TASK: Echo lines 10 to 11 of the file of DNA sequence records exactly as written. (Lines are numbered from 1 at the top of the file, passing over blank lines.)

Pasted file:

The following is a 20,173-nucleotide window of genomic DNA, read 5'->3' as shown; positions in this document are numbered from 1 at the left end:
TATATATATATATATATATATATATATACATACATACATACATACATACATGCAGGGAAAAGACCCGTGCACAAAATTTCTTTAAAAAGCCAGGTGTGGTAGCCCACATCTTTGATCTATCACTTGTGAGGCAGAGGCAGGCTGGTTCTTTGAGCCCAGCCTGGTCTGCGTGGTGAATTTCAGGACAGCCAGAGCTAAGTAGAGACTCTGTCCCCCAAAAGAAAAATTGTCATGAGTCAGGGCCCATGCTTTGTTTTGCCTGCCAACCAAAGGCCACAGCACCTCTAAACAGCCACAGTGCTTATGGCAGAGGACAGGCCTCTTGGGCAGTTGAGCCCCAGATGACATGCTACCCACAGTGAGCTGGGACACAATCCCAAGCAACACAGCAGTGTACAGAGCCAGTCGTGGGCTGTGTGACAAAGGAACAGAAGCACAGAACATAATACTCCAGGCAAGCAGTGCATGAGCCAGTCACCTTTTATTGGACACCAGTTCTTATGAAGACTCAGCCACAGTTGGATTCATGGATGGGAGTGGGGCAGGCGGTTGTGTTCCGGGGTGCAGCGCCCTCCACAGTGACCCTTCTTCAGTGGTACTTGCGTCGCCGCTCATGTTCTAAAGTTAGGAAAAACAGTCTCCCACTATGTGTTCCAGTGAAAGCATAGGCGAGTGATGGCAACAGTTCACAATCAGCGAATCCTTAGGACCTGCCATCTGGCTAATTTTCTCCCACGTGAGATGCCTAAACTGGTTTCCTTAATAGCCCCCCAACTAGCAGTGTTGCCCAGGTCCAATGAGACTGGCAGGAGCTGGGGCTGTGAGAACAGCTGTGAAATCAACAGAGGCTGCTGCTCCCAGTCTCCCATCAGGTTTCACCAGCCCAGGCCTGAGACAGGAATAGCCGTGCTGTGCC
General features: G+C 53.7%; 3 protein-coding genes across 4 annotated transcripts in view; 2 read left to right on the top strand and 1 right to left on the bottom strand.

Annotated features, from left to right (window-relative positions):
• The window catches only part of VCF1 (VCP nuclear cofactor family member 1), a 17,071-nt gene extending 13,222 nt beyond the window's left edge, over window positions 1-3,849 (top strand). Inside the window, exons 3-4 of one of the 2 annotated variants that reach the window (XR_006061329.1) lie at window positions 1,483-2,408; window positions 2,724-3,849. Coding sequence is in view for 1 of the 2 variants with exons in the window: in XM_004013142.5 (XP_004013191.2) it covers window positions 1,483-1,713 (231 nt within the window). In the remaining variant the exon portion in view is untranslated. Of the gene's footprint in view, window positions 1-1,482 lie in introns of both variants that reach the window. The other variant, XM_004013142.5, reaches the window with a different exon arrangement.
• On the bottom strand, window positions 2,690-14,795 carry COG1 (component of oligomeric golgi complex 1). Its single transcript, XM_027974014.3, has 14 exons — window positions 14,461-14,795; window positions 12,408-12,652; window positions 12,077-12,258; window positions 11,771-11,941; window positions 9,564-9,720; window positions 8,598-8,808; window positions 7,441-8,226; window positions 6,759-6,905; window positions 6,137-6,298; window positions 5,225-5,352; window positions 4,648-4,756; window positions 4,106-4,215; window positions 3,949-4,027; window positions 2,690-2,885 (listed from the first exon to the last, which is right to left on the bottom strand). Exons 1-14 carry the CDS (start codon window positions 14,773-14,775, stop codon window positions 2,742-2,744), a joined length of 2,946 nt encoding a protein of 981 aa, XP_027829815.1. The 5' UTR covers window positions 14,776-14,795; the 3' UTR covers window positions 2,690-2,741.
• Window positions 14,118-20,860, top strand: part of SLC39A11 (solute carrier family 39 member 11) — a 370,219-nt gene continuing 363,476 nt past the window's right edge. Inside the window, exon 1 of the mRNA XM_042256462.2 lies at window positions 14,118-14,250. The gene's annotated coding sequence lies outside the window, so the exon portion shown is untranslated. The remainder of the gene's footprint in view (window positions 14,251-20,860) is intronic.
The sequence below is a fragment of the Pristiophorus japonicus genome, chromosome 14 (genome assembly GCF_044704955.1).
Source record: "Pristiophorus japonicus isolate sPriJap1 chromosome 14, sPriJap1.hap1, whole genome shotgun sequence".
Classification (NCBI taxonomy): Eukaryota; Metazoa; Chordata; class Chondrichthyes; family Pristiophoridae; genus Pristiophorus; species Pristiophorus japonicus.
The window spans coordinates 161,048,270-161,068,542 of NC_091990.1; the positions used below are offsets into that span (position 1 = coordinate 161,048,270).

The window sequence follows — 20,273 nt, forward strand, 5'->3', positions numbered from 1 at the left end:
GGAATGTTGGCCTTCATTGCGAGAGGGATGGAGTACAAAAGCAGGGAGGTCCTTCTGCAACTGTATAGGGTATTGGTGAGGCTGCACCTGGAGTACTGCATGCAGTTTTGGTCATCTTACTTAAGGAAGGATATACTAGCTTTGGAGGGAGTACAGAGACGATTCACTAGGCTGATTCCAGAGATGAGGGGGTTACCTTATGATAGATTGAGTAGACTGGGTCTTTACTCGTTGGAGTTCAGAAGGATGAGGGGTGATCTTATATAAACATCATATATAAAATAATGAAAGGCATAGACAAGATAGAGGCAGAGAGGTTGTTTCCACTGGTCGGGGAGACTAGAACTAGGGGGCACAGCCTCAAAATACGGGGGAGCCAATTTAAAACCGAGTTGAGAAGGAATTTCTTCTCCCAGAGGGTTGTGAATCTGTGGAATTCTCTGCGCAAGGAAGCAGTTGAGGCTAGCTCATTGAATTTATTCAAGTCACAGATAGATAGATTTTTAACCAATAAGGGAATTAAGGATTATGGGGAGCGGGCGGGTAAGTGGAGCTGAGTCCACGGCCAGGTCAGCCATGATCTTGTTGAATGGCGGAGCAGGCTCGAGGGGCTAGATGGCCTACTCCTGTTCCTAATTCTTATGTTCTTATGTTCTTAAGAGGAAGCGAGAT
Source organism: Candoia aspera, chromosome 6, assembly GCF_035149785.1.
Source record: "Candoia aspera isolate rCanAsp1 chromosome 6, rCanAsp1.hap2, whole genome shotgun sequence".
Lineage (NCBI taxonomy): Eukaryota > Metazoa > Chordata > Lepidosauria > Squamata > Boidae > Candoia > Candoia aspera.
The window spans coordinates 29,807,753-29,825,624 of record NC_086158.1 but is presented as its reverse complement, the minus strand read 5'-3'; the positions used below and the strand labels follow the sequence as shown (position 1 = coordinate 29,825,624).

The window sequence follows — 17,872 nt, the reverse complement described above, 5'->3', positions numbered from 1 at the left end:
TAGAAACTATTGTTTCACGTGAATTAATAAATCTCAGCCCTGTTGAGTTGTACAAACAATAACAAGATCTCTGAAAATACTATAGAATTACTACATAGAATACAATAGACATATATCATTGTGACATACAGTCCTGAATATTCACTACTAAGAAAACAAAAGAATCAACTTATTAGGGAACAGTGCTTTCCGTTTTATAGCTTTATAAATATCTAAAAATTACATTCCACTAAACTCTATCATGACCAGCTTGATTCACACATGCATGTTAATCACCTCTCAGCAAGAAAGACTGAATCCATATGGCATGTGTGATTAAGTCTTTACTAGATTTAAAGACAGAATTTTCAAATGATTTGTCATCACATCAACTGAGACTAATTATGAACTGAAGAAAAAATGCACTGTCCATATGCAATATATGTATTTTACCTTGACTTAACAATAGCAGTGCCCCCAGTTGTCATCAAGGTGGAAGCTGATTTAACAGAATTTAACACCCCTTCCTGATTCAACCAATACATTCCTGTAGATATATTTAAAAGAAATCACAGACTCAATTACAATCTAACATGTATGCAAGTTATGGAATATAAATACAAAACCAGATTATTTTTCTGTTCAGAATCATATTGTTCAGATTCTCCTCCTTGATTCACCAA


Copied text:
Classification (NCBI taxonomy): Eukaryota; Metazoa; Chordata; class Chondrichthyes; family Pristiophoridae; genus Pristiophorus; species Pristiophorus japonicus.
The window spans coordinates 161,048,270-161,068,542 of NC_091990.1; the positions used below are offsets into that span (position 1 = coordinate 161,048,270).